452G Forensic Toxicology. (4) Designed primarily for Forensic Chemistry majors. Applications of pharmacological, toxicological, and instrumental methods used in forensic investigations of death, poisoning, and drug use. Cannot be applied toward a Chemistry minor. Prerequisite: CHEM 332 and CHEM 341.

453G Forensic Mass Spectrometry. (3) Designed primarily for Forensic Chemistry majors. The course focuses on mass spectrometry for identification of forensically significant compounds, such as fire accelerants, explosives, illicit drugs, and all the poisons ranging from small organic molecules to biological macromolecules. Prerequisites: CHEM 332 and CHEM 341

481G (cross-listed with BIOL/GEOL/METR/PHYS 481G) Scientific Techniques and Issues. (3) An interdisciplinary course wherein preservice middle and high school science teachers develop techniques and resources appropriate for their instructional program, deepen understanding of scientific concepts, and examine lab safety. Requires involvement in several professional development activities outside of class time. Not open to students with credit in BIOL/GEOL/METR/PHYS 481G. Prerequisites: EDUC 439 and ENG 280 or equivalent. Corequisite: BIOL/CHEM/GEOL/METR/PHYS 482G.

482G (cross-listed with BIOL/GEOL/METR/PHYS 482G) Science in Context. (3) Interdisciplinary course for science majors in which students explore science through inquiry, the unifying principles of science, and the role of social contexts and ethics in science. Writing Instruction in the Discipline (WID) course. Not open to students with credit in BIOL/GEOL/METR/PHYS 482G. Prerequisites: Senior standing in one of the following science majors – Biology, Chemistry, Physics, Geology, or Meteorology; ENG 280; or permission of the instructor.

492G Safety Practices in Chemistry Research. (1) The course is designed to train students in safety techniques and practices commonly used in laboratory research. A combination of lecture and demonstrations are used to describe MSDS, PPE, federal regulations, safe handling of hazardous reagents and isotopes. Prerequisite: CHEM 101 or 201 or permission of the instructor.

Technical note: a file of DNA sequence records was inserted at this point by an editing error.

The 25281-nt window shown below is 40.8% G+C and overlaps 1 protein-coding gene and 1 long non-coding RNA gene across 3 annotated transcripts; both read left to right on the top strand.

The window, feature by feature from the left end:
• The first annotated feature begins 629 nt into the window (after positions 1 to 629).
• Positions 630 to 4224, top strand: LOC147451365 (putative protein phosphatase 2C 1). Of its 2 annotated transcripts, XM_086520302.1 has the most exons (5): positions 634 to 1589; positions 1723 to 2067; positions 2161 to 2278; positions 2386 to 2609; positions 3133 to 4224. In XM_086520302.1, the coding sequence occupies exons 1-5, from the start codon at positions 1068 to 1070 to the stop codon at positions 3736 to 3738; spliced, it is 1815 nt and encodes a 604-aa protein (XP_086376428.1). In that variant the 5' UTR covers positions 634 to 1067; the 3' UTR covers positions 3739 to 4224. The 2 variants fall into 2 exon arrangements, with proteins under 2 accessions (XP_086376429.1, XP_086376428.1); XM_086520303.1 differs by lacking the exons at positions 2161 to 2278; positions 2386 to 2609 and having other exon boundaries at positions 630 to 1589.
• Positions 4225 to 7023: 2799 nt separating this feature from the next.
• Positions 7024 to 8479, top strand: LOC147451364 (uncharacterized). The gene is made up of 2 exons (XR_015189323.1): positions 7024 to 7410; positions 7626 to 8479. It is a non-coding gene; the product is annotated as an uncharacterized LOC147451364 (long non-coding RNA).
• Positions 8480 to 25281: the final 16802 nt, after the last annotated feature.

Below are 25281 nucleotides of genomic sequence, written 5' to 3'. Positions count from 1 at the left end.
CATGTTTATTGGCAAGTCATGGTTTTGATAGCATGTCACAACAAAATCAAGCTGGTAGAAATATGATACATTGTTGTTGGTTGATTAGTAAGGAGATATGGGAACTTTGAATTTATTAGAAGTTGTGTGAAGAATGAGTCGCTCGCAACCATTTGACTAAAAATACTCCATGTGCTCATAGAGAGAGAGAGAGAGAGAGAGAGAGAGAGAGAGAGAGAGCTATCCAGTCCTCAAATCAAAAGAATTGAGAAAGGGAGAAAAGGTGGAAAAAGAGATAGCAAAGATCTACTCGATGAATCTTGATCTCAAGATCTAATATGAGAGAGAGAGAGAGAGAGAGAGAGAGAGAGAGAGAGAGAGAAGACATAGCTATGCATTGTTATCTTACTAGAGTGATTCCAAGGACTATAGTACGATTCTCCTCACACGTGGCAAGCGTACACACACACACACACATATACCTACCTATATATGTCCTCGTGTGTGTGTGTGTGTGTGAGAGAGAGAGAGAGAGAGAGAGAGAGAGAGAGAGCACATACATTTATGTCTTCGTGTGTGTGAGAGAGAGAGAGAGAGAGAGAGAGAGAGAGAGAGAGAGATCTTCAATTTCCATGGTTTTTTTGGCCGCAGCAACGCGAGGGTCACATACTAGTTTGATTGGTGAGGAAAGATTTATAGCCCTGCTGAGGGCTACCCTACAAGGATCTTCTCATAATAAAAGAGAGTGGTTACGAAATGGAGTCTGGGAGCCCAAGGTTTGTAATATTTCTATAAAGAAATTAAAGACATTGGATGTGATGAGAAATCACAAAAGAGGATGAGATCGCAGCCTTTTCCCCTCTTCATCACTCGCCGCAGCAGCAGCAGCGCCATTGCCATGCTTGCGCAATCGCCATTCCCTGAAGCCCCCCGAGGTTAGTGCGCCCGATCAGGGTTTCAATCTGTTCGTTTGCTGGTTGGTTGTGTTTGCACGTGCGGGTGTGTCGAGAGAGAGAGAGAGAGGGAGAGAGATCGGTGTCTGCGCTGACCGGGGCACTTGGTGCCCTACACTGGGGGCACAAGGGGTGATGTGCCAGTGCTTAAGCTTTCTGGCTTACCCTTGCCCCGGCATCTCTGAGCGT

500 Special Topics. (1–4, repeatable to 8) Lectures on topics of current interest which may be supplemented by outside speakers or audio tutorial material from the American Chemical Society.

507 Advanced Inorganic Chemistry. (3) Kinetics and mechanisms of reactions of inorganic and organometallic complexes. Selected topics include ligand substitution, oxidative addition, reductive elimination, and electron transfer reactions and industrial processes using homogeneous catalysis. Prerequisite: CHEM 401.

521 Advanced Biochemistry. (3) An advanced treatment of biochemical topics selected on the basis of student interest and background. Prerequisite: CHEM 421.

534 Advanced Organic Chemistry. (3) Reactions, mechanisms, and structure of organic compounds. Prerequisites: CHEM 332 and 375.

541 Advanced Analytical Chemistry. (3) An advanced treatment of selected topics in analytical chemistry with emphasis on chemical instrumentation. Prerequisites: CHEM 375 and 442.

542 Environmental Chemistry. (4) Selected studies of sources, reactions, transport effects, and fates of chemical species in water, soil, and air environments; and the applications of current analytical techniques to the analysis of selected samples. Prerequisite: CHEM 442.

551 Forensic Analytical Chemistry. (3) This course introduces the application of analytical chemistry to forensic sciences, aspects of trace analysis, drug, fire debris, and DNA analysis. This course will emphasize trace analysis, drug identification, toxicology, and arson. Prerequisite: CHEM 421 or permission of instructor.

571 Theoretical Physical Chemistry. (3) A course in quantum mechanism, spectroscopy, with statistical thermodynamics, with application to chemical bonding, structure, and reaction kinetics. Prerequisite: CHEM 375.

575 Topics for Chemical Education I. (1) Principles of General Chemistry. Repeatable.

576 Topics for Chemical Education II. (1) Principles of Inorganic Chemistry. Repeatable.

580 Seminar. (1, repeatable)

590 Internship. (2–10, repeatable to 10) Internship experience in cooperating industrial laboratory, government laboratory, or chemical educational program at WIU. Graded S/U. Prerequisite: Permission of the instructor.

591 Internship Report. (2) Preparation of a report related to a graduate internship experience. Graded S/U. Prerequisite: Graduate standing in the Chemistry program.

600 Research. (2–12, repeatable) Graduate research in Chemistry. Graded S/U. Prerequisite/corequisite: CHEM 492 or CHEM 492G.

601 Thesis. (3) Preparation of a thesis under the direction of an advisor. Graded S/U. Prerequisite: Graduate standing in the Chemistry program.